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Columbia vs. Grand Forks: a family feud
Thirty-seventh in a somewhat alphabetical series on West Kootenay/Boundary place names
From 1899 to 1903, the west part of Grand Forks was a separate, rival city known as Columbia (That’s right: Columbia, British Columbia.)
Originally called Upper Grand Forks, a post office opened under that name on January 1, 1897, but when a Toronto syndicate bought the townsite, representative A.W. Ross lobbied for a name change. A postal inspector’s report claimed that mail bound for Upper Grand Forks was going to Grand Forks, North Dakota instead.
The first hint of the new name came in the Cascade Record of December 31, 1898 which suggested the town would be called Yale or Columbia. (Coincidence or not, the Yale-Columbia Lumber Co. was incorporated around the same time.)
The change officially took effect April 1, 1899 for postal purposes, but by then townsite promoters had been using the new name for months. Why Columbia? It seemed arbitrary. Postmaster Peter Wright told James White of the Canadian Geographic Survey: “The name of Columbia was selected on account of: 1) It being euphonious. 2) It being one of the names of the province. 3) The Columbia River being not far distant.”
Despite a modest population, Columbia became an incorporated city on May 4, 1899 and a feud began in earnest: a Grand Forks restaurateur was jailed for making malicious statements about Columbia; the Columbia stage coach refused to let passengers off in Grand Forks; and Grand Forks founding mayor John Manly was accused of helping burn down a Columbia hotel. (The charges were dropped when a key witness failed to show.)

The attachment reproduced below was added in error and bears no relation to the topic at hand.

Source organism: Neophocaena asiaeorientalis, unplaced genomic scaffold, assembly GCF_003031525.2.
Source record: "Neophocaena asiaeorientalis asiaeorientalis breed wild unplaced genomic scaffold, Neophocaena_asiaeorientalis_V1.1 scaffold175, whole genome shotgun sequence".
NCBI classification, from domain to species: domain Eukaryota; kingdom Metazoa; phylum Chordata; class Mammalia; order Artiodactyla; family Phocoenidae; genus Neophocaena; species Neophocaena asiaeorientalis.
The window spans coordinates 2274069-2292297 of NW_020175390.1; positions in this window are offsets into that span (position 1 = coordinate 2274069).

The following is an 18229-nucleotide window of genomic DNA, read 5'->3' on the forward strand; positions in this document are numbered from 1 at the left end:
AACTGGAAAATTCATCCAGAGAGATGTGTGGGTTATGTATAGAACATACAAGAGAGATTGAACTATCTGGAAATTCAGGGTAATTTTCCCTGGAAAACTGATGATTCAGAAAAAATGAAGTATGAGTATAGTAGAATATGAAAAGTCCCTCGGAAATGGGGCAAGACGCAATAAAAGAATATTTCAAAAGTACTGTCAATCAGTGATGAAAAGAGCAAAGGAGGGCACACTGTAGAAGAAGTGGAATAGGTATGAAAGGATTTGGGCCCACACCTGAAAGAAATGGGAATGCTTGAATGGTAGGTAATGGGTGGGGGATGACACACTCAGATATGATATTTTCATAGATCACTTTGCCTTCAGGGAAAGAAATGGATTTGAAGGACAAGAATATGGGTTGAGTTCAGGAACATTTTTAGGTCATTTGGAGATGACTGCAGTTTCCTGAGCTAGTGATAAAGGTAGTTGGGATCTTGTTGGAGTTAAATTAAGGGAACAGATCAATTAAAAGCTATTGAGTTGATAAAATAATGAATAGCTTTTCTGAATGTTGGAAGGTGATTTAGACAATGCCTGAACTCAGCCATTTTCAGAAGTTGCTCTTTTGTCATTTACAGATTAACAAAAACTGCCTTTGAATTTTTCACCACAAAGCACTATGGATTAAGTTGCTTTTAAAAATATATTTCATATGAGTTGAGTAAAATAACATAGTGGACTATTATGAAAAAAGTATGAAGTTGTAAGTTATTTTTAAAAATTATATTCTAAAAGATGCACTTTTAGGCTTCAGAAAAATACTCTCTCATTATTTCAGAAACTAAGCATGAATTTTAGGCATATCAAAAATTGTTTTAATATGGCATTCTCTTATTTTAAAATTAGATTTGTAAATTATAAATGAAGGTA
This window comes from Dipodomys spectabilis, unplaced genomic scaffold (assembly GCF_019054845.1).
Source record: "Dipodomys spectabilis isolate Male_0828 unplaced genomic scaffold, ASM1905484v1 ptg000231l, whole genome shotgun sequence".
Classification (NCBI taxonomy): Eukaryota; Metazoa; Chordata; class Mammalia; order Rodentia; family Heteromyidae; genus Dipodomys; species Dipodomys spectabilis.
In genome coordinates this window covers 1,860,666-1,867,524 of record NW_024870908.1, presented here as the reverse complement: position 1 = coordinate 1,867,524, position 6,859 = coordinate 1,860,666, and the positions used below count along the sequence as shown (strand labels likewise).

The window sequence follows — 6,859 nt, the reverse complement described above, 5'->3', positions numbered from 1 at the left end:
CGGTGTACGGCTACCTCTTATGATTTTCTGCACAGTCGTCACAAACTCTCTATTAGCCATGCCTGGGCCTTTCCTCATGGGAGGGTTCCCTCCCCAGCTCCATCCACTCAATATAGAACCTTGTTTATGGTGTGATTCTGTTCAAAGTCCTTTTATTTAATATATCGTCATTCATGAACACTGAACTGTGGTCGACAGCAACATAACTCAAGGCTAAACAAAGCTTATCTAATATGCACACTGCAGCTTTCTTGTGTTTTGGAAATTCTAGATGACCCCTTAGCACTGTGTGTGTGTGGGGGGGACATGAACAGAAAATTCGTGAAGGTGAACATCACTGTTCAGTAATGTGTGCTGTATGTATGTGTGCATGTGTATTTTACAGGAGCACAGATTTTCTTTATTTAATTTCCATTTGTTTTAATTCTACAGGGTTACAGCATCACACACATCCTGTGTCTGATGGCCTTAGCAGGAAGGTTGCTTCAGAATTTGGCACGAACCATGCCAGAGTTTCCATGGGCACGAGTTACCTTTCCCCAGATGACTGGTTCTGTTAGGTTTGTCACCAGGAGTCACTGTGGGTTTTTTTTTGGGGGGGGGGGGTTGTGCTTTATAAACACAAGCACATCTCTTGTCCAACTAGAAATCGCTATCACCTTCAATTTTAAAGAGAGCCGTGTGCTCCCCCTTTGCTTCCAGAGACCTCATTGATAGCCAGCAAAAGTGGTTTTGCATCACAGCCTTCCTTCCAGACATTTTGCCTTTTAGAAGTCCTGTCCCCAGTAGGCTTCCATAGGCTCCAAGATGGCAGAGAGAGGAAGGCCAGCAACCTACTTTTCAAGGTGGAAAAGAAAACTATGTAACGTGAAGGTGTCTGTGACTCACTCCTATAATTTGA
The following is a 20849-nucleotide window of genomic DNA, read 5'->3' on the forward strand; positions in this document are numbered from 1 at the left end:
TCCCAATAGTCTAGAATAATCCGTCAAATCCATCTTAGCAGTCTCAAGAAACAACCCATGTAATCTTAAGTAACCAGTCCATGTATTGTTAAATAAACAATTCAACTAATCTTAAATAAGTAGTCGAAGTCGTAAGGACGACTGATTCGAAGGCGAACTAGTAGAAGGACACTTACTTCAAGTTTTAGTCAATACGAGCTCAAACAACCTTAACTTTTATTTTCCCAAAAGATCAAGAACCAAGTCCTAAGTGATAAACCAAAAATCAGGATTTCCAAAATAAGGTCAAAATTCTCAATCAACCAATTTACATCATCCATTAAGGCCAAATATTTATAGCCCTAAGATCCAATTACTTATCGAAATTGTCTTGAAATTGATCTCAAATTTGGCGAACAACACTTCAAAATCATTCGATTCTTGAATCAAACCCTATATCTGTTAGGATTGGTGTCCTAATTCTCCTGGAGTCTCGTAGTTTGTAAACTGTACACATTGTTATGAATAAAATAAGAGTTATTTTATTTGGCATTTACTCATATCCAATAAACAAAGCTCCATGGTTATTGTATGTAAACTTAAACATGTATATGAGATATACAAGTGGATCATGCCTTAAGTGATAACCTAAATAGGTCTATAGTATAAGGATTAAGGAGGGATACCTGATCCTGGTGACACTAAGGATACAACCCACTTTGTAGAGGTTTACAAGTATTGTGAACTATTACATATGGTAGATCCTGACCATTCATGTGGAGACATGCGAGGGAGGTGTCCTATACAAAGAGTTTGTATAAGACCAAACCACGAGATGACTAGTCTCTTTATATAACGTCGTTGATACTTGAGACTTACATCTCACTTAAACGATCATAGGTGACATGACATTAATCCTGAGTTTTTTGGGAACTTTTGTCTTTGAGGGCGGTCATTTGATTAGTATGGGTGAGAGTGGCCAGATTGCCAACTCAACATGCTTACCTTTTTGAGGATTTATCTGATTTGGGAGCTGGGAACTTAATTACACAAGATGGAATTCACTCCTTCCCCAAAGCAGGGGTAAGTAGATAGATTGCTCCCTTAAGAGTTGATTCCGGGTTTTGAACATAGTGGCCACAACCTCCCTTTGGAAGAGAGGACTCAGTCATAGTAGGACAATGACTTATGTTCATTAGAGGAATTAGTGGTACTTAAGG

Much to A.W. Ross’ dismay, the Canadian Pacific Railway depot at Columbia was called Grand Forks. He asked that it be changed — if not to Columbia, then Van Horn, Strathcona, Kettle Valley, or Kettle River — but was unsuccessful.
The rivalry finally ended in 1901 when residents of both towns voted to amalgamate, although it didn’t become official until January 1, 1903. Various names for the new city were suggested, including Amalga, Empire, and Miner.
The latter, in honour of Granby mining company president S.H. Miner, secured the most votes, but the Grand Forks board of trade later convinced the powers that be to stick with Grand Forks.
The name Columbia survived a while longer: the post office continued under that name until it closed on September 30, 1914, by which time the area was also known as Little Eholt. (We’ll deal with Eholt later in this series.)
The post office reopened as West Grand Forks on May 1, 1917, but newspaper references to Columbia persisted at least into the late 1930s.
One building from Columbia’s heyday, its train depot, still stands and is today the Grand Forks Station Pub and Columbia Grill.
Previous installments in this series